Meet "Bella" -- a house with a name and a purpose.
The 1,686-square-foot, two-story, single-family home was the star of the kickoff of the 50th annual Parade of Homes in Anchorage on Friday evening. Bella is the name of the floor plan for the home, part of an ongoing 40-acre condominium development by the Peterson Group, but it's also billed as the "Made-in-Alaska House" -- because this particular Bella has been built with as many Alaska-made and -sourced products as possible.
The house features Alaska-made insulation, foundations, windows, tiles, countertops, cabinets, furniture, artwork and lighting in an effort to showcase locally made building materials.
A joint effort by the Peterson Group and the Alaska Department of Commerce, Community and Economic Development, the Made-in-Alaska House was developed to show that, while Alaska may lack a robust manufacturing sector, it turns out there's a lot of Alaska that can be put into a house.
The problem was showing just what can be done when you make an effort to find locally made products on a homebuilding scale.
"It's easy to showcase locally made foods, locally made art, and things like that," said John Bittner, deputy commissioner of the department. "But how do we showcase some of the things you don't see every day or don't buy every day, such as countertops? And we hit upon the idea of a made-in-Alaska home."
The Made-in Alaska House has a five-star energy rating and matches the average home price in the Anchorage Bowl -- $347,000, even with the Alaska-made components included.
"What we have found is that, when we looked at comparable products outside of Alaska, we did find that certain products were cheaper, and the rest of the products were pretty comparable to what you would find nationally," Bittner said.
But as people look for a house, are they really paying that much attention to where its components were made, or are price and value the determining factors in the purchase?
The Lewis family just bought a home in the Sonoma Glen subdivision, the same neighborhood where the Made-in-Alaska House is situated. Taylor, his wife, Jennifer, and the couple's 2 1/2-year-old son, Jack, watched as the model home was showcased Friday. Taylor Lewis said price point and value were the most important factors in his family's home purchase decision. If Alaska-made products can compete with nationally sourced building materials and home fixtures, Lewis thinks they bring an added value to a home -- but that value isn't one of dollars and cents.
"When you know you have small entrepreneurial companies that are making these products, it's a pretty neat story to see somebody like that succeeding in our economy up here," Lewis said.
Glacierstone, which made the countertops and fireplace surround for the Made-in-Alaska House, was established about five years ago in its owner's garage. Now the company has moved to a commercial building in South Anchorage and has cemented a reputation for building long-lasting countertops from recycled glass and an epoxy resin. One of its advantages over Lower 48 companies is its ability to connect Alaska homebuilders with exactly what they want, according to Glacierstone employee Mark Achterhof.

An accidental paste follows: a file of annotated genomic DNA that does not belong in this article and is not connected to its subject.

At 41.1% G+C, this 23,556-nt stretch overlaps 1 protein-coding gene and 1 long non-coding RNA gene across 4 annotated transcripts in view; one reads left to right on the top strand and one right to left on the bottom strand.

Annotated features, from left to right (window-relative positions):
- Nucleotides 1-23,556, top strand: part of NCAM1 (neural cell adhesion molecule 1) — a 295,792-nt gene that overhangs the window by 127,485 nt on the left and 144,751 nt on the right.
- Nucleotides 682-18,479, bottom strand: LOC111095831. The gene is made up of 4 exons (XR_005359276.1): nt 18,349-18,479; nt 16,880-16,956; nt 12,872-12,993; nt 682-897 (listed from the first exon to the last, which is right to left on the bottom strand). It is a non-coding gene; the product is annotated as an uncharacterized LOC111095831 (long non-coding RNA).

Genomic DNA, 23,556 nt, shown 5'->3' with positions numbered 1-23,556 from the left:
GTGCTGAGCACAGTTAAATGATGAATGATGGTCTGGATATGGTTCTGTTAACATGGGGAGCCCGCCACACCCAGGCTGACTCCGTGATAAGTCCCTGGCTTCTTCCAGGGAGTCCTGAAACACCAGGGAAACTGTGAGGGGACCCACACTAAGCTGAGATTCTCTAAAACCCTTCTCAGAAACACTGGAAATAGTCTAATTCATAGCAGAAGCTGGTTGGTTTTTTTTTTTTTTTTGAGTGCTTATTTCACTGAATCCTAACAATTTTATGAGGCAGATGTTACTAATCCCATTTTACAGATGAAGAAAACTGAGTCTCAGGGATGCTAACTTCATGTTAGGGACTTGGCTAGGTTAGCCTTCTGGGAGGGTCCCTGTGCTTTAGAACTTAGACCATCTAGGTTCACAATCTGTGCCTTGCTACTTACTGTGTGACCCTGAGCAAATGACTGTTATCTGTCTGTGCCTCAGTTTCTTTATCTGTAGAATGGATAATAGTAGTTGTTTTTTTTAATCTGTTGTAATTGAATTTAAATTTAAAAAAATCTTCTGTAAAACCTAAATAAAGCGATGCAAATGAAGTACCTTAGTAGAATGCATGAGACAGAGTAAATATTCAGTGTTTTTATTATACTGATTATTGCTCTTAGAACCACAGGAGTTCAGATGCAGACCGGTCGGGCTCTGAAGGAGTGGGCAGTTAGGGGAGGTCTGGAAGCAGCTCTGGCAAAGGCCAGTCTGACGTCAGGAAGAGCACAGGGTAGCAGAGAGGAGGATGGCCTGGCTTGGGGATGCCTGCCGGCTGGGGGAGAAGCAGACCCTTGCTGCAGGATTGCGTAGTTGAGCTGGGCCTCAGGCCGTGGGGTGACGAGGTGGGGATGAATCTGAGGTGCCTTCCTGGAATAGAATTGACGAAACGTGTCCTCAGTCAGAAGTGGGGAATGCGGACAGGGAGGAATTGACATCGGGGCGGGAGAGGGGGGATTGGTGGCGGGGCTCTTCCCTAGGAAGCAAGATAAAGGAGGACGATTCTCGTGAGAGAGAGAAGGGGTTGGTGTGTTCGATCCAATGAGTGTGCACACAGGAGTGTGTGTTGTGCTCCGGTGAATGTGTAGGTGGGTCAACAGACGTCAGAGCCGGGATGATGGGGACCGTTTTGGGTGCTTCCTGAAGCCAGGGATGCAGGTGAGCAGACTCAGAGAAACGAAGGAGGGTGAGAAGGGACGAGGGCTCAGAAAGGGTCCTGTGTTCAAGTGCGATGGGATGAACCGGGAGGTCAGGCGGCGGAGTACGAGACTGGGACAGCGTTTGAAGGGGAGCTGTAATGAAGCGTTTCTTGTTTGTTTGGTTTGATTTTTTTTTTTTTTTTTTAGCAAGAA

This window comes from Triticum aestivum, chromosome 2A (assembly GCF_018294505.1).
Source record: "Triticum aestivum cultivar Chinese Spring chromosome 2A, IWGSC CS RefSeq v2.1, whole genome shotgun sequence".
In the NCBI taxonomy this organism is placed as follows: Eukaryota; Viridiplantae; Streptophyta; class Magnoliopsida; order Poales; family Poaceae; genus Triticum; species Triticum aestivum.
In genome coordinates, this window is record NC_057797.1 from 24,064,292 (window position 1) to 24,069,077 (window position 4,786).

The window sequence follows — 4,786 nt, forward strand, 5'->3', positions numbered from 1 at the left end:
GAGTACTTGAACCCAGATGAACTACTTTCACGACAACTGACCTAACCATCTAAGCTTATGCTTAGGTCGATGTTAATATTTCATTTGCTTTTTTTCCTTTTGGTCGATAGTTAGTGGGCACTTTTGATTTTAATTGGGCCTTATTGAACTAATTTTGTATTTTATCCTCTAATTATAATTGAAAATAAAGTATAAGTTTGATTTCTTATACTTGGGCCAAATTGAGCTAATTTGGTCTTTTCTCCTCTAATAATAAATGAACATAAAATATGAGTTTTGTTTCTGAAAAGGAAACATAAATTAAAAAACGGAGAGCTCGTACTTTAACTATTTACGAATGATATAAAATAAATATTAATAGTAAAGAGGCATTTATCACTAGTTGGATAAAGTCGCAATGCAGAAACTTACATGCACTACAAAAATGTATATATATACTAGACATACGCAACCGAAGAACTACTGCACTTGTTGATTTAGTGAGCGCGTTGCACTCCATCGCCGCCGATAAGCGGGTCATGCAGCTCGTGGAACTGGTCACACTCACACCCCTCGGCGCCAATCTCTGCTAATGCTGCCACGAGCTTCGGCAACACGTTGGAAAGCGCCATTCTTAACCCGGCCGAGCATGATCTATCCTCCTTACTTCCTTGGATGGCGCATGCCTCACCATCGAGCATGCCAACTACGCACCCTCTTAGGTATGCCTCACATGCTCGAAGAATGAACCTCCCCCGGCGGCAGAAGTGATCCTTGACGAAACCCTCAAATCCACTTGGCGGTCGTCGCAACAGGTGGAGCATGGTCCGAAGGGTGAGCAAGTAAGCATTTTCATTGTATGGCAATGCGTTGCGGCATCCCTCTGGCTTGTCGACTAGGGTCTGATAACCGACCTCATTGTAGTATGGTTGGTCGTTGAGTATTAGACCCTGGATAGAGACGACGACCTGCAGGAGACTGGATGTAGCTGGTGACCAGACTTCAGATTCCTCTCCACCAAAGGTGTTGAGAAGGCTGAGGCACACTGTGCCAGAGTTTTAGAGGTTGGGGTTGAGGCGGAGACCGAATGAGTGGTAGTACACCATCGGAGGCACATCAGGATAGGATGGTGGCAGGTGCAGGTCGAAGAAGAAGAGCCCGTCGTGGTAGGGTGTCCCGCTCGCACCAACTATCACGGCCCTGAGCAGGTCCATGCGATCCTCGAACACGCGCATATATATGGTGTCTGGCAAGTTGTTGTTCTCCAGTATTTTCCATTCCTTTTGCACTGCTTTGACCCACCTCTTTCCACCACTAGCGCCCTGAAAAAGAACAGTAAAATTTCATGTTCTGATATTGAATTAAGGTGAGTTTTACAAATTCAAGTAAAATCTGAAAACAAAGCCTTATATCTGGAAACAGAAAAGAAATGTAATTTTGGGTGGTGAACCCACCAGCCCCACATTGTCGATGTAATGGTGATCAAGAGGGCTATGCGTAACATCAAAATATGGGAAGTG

"We have people bring in wine bottles of their favorite wine that they want us to break up and pour in their countertops," Achterhof said.
Achterhof said that one of the most popular custom requests is a countertop made from broken bits of Corona beer bottles.
"We grind up the glass pretty small," Atcherhof said. "But if you look closely you can still see bits of the color and letters from the label in the countertop. People like it."
Even if a homebuilder doesn't go looking for Alaska-made products to construct a new house, chances are there is still a lot of the Last Frontier inside it. Asphalt, foundation material, and even cement are made here and used in most local homes, according to Paul Michelson, president of the Anchorage Home Builders Association.
"I don't believe there are a lot of consumers that realize that more products in their houses are actually made in Alaska than they assumed were," Michelson said.
Anchorage is feeling a housing crunch. A 2012 study commissioned by the municipality found that the city will need an additional 18,200 homes built by 2032. With buildable land dwindling, the lack of affordable housing in Anchorage has been cited as one of the biggest employment and economic problems the city will face in the next two decades. The Sonoma Glen development used to be a sand pit. After getting approval from the municipality to increase the housing density for the project, the Peterson Group said, it will eventually put 216 homes into the parcel, a five-phase project that is expected to be completed in seven to 10 years.
"Bella" the Made-In-Alaska House went up for sale at the end of the Parade of Homes on Sunday evening. And it is likely it won't be on the market for long.
"As word has gotten around about the project and the Made-in Alaska house, we have had a lot of interest in it," Peterson Group general manager Trevor Edmondson said.